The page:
Driveway repair paves way for scams in NorthlandIt might sound like one of the oldest tricks in the book, but driveway scams are again hitting the Northland.
By: Tom Olsen, Duluth News Tribune
It might sound like one of the oldest tricks in the book, but driveway scams are again hitting the Northland.
Several area residents have reported being duped by con men posing as professional contractors in recent weeks.
“This is something we’re seeing every year,” said St. Louis County Undersheriff Dave Phillips. “A lot of these guys are flying through the area.”
The scam usually consists of a team of supposed contractors knocking on residents’ doors, promising free or cheap driveway repairs, but only if the resident acts right away. The workers then usually demand a sum much higher than the market rate for repairs.
Mary Beth Eammaro, who owns a small motel on U.S. Highway 53 in Cotton, said her business was hit by the scammers Tuesday morning when several dump trucks rolled into their driveway. A man told her 83-year-old husband that they had leftover blacktop from another job and could repave their driveway for free.
Eammaro, who has power of attorney for her husband, said the man later came to her demanding $28,000 for the job. She called the sheriff’s office and the workers left before deputies arrived, she said.
Although they didn’t lose any money, the workers caused damage that the couple will now have to pay to have repaired, Eammaro said.
“They made a hell of a big hole in the middle of our driveway with a Bobcat,” she said. “The job is halfway done.”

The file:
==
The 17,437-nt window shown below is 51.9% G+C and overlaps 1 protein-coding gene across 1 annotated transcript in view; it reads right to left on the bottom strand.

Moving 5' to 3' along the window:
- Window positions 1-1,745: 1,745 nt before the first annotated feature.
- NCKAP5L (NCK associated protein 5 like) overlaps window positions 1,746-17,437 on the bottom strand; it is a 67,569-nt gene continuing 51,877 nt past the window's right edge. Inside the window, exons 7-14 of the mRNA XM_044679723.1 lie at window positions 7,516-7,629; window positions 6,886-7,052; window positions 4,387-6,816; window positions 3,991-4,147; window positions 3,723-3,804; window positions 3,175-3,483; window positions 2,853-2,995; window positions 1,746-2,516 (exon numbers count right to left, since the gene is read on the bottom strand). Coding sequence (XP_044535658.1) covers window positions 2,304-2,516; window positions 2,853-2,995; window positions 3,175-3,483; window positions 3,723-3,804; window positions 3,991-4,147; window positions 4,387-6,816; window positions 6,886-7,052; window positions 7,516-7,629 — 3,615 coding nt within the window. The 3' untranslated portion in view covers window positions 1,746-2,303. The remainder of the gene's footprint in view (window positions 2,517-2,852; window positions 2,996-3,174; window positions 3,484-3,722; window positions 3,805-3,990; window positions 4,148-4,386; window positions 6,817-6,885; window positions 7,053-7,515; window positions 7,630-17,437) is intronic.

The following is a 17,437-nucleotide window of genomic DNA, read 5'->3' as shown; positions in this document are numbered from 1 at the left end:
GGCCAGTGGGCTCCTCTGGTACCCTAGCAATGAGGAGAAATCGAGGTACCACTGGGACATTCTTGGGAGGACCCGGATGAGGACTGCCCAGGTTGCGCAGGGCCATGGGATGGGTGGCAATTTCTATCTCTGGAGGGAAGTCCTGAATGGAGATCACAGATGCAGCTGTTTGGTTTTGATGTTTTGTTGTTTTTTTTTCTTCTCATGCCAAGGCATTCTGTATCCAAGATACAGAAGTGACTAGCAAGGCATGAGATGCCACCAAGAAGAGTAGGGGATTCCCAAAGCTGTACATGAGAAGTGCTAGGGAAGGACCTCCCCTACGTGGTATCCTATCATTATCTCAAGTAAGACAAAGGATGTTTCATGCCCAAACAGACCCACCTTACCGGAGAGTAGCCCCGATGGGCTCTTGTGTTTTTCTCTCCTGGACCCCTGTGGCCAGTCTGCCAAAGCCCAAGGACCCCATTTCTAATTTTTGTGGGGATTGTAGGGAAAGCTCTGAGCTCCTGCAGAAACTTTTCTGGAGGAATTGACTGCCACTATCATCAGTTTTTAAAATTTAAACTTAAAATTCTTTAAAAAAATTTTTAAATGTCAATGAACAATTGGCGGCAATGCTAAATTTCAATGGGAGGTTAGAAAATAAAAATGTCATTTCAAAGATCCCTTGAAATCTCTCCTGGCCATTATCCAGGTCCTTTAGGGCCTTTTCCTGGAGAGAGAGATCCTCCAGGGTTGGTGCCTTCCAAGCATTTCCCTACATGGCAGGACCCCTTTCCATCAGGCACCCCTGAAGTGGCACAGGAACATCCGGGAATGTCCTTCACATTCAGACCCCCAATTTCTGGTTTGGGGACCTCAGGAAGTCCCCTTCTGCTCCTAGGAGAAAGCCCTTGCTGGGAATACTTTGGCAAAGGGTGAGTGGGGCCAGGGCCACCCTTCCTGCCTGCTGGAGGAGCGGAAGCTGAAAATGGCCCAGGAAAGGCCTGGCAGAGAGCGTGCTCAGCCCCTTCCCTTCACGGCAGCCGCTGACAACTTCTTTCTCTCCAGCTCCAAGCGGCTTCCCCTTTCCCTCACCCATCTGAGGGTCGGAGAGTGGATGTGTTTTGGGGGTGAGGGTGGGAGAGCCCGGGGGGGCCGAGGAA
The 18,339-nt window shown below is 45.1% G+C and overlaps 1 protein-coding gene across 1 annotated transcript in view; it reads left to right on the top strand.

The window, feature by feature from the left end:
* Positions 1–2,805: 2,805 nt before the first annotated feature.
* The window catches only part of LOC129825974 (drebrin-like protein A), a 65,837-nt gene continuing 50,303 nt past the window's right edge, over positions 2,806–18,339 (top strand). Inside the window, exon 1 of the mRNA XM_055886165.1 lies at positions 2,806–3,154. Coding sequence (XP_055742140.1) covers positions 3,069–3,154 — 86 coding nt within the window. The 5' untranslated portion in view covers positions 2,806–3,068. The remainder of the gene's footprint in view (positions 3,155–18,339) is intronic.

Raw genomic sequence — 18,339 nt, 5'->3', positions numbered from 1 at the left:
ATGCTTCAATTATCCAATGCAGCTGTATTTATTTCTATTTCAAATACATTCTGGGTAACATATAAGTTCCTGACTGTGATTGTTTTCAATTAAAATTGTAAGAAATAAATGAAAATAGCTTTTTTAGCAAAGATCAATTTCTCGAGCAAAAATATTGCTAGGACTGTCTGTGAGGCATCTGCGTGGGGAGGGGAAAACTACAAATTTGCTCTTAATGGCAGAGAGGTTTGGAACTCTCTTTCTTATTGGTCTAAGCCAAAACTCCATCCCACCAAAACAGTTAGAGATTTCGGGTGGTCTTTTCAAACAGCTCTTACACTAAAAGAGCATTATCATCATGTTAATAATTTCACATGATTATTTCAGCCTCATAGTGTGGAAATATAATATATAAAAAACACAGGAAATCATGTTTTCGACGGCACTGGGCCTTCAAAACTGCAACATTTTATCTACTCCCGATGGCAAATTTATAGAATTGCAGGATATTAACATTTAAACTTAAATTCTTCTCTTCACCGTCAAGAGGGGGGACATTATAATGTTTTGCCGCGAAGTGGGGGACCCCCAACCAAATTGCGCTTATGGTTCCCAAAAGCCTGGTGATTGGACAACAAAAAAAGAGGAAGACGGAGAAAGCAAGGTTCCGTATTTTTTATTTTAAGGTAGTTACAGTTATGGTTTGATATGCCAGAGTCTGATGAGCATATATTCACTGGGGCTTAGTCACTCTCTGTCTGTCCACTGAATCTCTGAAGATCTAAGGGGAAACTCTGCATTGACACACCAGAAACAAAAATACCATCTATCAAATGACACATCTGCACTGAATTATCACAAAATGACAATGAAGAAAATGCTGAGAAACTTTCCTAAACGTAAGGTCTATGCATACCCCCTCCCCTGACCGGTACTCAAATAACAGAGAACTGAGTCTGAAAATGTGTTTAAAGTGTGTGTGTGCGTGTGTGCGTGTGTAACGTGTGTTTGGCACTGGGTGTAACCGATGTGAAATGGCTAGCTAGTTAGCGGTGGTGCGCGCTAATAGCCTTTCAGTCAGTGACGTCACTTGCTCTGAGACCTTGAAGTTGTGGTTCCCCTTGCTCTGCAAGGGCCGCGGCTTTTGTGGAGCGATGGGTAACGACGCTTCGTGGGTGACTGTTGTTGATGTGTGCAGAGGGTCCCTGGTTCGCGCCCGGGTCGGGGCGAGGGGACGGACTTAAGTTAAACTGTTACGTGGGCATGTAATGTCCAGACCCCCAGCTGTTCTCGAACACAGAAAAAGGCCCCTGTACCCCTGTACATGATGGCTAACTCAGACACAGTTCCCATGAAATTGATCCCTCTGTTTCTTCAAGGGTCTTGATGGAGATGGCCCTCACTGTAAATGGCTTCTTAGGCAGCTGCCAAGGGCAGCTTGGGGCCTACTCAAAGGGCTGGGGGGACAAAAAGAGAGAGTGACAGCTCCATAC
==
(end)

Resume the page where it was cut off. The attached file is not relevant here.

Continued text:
Jack Frestedt of Duluth reported that his 88-year-old father was scammed out of $800 last week. A crew showed up at his home on Arrowhead Road and offered to fill in cracks in his small driveway, but they did not negotiate any price at the time, Frestedt said. When the work was complete, the crew wanted $1,200, although his father was able to negotiate it down to $800, he said.
Frestedt said his father was not aware that the price was far above market rates, and said he thinks the crew was intentionally targeting elderly residents.
“They’re taking advantage of a senior citizen,” he said. “I don’t want anyone else getting ripped off.”
Driveway scams are one of the oldest tricks in the book, yet they continue to work, Phillips said.
“It’s the oldest style of fraud in the world,” he said. “Today we think of phone and Internet scams, but they’re still going door-to-door.”
Phillips said people should report any suspicious business deals to the authorities — even if they have already paid for the service.
Before entering into any agreement with contractors, residents should always ask for references, he said. Reputable businesses will not go door-to-door, pressuring people into sales, Phillips said.
“The bottom line is that if it sounds too good to be true, it probably is,” he said. “Nothing is that cheap and gets done right.”